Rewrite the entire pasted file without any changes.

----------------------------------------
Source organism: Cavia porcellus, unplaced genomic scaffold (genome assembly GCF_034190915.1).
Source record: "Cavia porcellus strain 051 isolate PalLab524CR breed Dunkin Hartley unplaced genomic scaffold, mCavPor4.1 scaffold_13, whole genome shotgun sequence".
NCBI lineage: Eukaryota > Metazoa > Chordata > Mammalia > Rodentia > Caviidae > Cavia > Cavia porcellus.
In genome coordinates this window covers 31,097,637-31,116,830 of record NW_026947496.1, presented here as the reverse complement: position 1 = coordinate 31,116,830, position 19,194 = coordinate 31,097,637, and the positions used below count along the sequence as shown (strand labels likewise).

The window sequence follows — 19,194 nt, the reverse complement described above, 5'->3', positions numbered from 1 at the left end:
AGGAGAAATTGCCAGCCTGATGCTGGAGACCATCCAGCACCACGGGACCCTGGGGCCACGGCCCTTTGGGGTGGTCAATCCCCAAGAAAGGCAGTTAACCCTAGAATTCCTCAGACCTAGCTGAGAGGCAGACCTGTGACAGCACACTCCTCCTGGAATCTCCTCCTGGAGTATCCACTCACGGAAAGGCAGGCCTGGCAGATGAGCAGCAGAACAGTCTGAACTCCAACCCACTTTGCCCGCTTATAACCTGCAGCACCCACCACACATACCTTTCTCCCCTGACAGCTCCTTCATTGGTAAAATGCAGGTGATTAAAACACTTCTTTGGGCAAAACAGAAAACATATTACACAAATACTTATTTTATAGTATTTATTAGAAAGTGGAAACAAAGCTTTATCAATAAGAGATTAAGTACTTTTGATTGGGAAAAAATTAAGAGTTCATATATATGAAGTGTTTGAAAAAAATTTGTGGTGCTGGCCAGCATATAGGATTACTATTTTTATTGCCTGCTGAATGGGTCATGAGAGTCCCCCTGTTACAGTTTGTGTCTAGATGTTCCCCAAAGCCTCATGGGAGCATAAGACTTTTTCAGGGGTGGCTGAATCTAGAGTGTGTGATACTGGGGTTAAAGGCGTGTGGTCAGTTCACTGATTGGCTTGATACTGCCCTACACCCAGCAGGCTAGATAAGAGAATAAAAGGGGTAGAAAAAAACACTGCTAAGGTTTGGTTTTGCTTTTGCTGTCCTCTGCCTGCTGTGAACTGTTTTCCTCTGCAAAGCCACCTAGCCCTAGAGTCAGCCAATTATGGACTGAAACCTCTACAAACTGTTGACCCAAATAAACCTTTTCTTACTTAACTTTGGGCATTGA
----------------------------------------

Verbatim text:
Source organism: Cavia porcellus, unplaced genomic scaffold (genome assembly GCF_034190915.1).
Source record: "Cavia porcellus strain 051 isolate PalLab524CR breed Dunkin Hartley unplaced genomic scaffold, mCavPor4.1 scaffold_13, whole genome shotgun sequence".
NCBI lineage: Eukaryota > Metazoa > Chordata > Mammalia > Rodentia > Caviidae > Cavia > Cavia porcellus.
In genome coordinates this window covers 31,097,637-31,116,830 of record NW_026947496.1, presented here as the reverse complement: position 1 = coordinate 31,116,830, position 19,194 = coordinate 31,097,637, and the positions used below count along the sequence as shown (strand labels likewise).

The window sequence follows — 19,194 nt, the reverse complement described above, 5'->3', positions numbered from 1 at the left end:
AGGAGAAATTGCCAGCCTGATGCTGGAGACCATCCAGCACCACGGGACCCTGGGGCCACGGCCCTTTGGGGTGGTCAATCCCCAAGAAAGGCAGTTAACCCTAGAATTCCTCAGACCTAGCTGAGAGGCAGACCTGTGACAGCACACTCCTCCTGGAATCTCCTCCTGGAGTATCCACTCACGGAAAGGCAGGCCTGGCAGATGAGCAGCAGAACAGTCTGAACTCCAACCCACTTTGCCCGCTTATAACCTGCAGCACCCACCACACATACCTTTCTCCCCTGACAGCTCCTTCATTGGTAAAATGCAGGTGATTAAAACACTTCTTTGGGCAAAACAGAAAACATATTACACAAATACTTATTTTATAGTATTTATTAGAAAGTGGAAACAAAGCTTTATCAATAAGAGATTAAGTACTTTTGATTGGGAAAAAATTAAGAGTTCATATATATGAAGTGTTTGAAAAAAATTTGTGGTGCTGGCCAGCATATAGGATTACTATTTTTATTGCCTGCTGAATGGGTCATGAGAGTCCCCCTGTTACAGTTTGTGTCTAGATGTTCCCCAAAGCCTCATGGGAGCATAAGACTTTTTCAGGGGTGGCTGAATCTAGAGTGTGTGATACTGGGGTTAAAGGCGTGTGGTCAGTTCACTGATTGGCTTGATACTGCCCTACACCCAGCAGGCTAGATAAGAGAATAAAAGGGGTAGAAAAAAACACTGCTAAGGTTTGGTTTTGCTTTTGCTGTCCTCTGCCTGCTGTGAACTGTTTTCCTCTGCAAAGCCACCTAGCCCTAGAGTCAGCCAATTATGGACTGAAACCTCTACAAACTGTTGACCCAAATAAACCTTTTCTTACTTAACTTTGGGCATTGA